For the first time since they began asking the question, a recent Gallup poll found that Americans now want more immigration (34%) to the US than those who want less (28%), with the remaining being satisfied with current levels. And a huge majority of Americans (74%) want legal status for immigrants brought to the US illegally as children. Yet despite this consensus, the national conversation about immigration seems to be getting uglier, and political gridlock on the issue worse. Why?
Professor Sophia Jordán Wallace explores how misinformation, myths, and media stereotypes have hobbled our ability to talk meaningfully about immigration, and made immigration reform in Congress more difficult. She also draws parallels to the rise of misinformation about the 2020 election. What can we learn from America’s polarized attitude toward immigration over the past 30 years? How has the debate affected Latino civic engagement? How has misinformation affected participation and representation in our democracy more broadly? Can we use this debate as a lens to better understand the current political moment, and find a way to move forward?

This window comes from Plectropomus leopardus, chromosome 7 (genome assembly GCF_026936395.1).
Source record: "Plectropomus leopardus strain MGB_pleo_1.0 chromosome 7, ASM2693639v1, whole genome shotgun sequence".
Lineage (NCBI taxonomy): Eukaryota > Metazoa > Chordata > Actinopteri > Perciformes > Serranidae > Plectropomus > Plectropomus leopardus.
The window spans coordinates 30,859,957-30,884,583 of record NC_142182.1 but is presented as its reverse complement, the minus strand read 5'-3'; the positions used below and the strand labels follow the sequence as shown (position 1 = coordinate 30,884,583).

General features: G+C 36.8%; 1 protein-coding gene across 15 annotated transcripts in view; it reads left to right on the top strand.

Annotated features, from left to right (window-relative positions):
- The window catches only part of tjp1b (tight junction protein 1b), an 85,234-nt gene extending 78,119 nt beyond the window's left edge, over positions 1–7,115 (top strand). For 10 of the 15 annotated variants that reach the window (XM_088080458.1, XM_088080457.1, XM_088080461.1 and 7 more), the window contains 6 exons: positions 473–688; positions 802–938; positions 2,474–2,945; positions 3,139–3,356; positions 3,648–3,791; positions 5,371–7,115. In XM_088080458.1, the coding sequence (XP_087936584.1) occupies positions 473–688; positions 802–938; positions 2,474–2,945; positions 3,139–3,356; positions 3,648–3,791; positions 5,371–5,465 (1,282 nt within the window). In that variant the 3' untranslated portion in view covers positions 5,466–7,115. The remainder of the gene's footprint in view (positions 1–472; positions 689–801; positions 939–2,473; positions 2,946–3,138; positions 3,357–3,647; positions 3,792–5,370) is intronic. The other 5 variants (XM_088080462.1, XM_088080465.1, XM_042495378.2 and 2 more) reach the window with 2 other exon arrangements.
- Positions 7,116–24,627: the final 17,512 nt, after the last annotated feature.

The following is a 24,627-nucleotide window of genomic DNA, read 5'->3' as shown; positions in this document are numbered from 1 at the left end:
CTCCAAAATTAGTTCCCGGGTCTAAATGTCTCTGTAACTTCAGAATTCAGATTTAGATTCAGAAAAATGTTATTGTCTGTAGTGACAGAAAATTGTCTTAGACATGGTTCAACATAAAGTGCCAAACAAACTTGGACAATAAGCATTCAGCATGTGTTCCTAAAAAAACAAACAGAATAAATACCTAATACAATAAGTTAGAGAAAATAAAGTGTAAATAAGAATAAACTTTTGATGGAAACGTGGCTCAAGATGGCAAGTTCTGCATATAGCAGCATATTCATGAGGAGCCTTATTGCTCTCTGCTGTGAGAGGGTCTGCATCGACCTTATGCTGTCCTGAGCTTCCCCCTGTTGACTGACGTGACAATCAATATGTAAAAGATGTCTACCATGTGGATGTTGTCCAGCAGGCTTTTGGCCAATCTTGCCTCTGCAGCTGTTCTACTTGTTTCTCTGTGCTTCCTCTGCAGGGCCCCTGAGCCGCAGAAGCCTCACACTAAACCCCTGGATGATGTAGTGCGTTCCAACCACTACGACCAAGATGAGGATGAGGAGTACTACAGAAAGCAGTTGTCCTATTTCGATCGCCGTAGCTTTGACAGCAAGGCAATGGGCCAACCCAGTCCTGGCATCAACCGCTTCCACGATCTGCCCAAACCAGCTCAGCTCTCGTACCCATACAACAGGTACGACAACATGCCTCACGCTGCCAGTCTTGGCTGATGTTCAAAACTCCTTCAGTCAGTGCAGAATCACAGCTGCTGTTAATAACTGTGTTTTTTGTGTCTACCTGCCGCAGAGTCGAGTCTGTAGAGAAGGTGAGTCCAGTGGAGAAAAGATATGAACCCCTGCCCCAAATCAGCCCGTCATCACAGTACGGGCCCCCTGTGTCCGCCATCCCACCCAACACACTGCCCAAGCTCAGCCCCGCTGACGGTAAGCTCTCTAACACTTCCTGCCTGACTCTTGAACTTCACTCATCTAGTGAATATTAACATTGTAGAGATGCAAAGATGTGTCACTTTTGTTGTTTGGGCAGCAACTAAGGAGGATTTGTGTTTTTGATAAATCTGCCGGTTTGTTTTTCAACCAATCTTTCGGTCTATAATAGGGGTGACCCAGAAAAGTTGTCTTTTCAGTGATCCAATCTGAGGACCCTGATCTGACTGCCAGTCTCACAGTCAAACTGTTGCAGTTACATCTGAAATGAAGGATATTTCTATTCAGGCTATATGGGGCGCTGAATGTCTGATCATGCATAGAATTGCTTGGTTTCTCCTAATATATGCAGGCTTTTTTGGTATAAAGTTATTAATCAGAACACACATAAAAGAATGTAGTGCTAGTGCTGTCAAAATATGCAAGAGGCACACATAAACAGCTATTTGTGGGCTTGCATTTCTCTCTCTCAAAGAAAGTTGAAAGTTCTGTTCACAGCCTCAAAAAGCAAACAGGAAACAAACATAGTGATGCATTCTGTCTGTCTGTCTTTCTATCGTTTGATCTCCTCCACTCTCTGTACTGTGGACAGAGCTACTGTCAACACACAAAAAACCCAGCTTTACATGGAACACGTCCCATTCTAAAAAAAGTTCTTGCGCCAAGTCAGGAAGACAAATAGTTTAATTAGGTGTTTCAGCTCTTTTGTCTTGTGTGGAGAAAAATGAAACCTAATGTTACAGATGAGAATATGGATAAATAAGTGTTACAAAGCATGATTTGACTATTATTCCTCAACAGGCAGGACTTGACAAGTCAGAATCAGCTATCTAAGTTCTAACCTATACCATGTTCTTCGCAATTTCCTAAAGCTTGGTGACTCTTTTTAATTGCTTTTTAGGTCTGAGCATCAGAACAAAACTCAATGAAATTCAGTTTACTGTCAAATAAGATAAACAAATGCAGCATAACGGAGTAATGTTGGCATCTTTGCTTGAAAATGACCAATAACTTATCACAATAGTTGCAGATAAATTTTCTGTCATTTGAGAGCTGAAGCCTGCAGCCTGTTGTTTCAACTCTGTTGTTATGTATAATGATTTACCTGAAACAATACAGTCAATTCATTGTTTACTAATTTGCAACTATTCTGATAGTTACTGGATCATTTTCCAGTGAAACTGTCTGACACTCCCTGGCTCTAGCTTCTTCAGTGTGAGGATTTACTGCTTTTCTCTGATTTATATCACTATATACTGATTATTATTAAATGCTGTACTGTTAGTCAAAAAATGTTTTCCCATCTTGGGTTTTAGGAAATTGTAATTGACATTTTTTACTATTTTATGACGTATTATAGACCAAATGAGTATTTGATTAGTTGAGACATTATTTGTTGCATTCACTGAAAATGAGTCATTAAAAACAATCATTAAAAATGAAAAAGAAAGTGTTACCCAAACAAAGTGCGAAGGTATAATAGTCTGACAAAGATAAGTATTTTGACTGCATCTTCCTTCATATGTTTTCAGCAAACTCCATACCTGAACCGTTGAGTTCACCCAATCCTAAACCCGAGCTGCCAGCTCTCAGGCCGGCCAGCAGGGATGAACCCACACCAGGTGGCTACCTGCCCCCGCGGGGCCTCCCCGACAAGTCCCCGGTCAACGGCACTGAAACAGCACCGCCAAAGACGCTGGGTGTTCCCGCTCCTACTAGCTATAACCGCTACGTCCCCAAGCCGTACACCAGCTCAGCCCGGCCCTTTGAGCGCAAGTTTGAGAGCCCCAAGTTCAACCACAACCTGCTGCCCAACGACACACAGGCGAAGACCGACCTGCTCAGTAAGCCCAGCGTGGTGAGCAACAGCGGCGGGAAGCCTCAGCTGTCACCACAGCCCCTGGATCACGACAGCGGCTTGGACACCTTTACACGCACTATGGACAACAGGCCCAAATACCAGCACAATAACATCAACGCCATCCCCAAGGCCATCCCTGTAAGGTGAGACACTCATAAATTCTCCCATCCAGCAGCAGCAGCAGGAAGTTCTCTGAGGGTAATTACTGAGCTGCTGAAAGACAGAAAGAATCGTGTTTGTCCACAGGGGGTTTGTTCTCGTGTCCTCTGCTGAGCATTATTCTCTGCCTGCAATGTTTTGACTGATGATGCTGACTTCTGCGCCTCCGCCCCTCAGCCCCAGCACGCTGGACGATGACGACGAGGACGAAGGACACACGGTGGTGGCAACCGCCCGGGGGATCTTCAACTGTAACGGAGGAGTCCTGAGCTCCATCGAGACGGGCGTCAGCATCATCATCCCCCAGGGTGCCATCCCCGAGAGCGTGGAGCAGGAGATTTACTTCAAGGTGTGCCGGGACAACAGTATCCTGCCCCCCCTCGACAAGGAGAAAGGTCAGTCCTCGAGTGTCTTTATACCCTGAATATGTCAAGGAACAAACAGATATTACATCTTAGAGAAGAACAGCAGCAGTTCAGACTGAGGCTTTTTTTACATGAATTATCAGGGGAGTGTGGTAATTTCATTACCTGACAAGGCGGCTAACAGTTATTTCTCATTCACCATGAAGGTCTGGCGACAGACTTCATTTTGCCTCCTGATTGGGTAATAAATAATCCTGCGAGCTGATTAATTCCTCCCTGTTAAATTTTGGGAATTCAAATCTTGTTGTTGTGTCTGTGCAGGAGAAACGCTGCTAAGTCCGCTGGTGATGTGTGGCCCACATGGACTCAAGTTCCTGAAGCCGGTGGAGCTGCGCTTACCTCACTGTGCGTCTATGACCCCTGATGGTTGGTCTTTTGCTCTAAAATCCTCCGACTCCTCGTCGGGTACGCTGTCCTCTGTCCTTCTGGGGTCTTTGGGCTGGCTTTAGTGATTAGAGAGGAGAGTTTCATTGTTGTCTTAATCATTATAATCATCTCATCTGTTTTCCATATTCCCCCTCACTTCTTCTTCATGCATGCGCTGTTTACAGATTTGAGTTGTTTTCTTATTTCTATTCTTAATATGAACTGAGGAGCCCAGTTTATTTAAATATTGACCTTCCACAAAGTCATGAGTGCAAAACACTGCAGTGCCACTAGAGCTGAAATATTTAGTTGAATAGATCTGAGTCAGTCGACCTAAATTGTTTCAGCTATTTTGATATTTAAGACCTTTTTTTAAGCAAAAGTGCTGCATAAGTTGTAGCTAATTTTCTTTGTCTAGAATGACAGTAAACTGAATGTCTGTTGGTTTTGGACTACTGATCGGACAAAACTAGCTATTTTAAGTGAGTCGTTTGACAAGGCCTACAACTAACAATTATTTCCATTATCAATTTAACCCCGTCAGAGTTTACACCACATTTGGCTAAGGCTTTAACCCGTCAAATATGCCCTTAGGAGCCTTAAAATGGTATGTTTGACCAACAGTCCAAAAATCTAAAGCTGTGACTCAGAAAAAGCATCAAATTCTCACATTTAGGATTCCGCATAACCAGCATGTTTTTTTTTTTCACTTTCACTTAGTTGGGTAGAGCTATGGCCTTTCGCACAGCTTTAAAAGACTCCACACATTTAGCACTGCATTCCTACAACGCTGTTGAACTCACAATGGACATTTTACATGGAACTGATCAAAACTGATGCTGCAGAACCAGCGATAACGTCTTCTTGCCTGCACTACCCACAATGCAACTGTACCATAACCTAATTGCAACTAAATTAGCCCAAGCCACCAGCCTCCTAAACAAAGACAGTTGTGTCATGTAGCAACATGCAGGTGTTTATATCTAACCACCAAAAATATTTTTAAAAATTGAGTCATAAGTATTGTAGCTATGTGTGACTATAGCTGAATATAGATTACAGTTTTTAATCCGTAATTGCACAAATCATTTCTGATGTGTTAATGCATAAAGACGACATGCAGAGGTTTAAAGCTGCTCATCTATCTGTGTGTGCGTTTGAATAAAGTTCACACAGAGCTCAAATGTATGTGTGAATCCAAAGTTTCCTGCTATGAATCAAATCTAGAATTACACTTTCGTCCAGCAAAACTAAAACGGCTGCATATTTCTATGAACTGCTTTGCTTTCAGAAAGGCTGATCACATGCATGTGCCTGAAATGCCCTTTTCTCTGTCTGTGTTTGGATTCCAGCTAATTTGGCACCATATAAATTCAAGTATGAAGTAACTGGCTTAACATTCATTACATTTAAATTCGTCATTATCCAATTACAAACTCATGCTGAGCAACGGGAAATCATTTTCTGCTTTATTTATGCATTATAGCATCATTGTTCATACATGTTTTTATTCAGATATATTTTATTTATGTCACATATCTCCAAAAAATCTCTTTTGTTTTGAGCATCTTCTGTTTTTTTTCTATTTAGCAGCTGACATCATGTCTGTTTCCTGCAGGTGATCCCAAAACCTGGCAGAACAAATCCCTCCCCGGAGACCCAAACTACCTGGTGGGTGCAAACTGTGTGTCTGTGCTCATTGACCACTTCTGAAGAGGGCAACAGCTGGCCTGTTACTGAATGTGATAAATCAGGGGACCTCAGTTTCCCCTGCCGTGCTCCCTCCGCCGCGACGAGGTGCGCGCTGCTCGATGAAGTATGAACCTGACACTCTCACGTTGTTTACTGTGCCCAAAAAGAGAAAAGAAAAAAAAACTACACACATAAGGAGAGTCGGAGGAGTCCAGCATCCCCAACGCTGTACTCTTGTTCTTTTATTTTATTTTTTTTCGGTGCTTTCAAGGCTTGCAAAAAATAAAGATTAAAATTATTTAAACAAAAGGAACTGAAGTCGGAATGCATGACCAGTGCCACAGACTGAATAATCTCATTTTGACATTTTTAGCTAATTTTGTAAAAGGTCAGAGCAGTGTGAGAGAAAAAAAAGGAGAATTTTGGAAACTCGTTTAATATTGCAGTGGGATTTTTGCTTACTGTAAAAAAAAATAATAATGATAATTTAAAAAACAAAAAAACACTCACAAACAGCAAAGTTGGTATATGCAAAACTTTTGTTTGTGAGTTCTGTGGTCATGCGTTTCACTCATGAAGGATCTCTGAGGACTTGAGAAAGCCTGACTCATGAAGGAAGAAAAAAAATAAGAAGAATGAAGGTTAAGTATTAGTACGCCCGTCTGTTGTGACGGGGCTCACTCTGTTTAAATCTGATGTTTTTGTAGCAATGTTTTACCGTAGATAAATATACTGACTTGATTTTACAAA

Sophia Jordán Wallace is an associate professor in the department of political science at the University of Washington. She is the director of the Washington Institute for the Study of Inequality and Race (WISIR). Her research interests include the politics of race and ethnicity, immigration politics and policy, Latino politics, representation, and the immigrant rights protests of 2006.
This event recording is part of Humanities Washington’s initiative “Re:building Democracy,” a deep dive into the state of democracy, voting, and civic engagement. Presented in partnership with stations KUOW (Seattle), KPBX (Spokane), and Northwest Public Broadcasting (statewide); and produced with the support of the Mellon Foundation and the Federation of State Humanities Councils.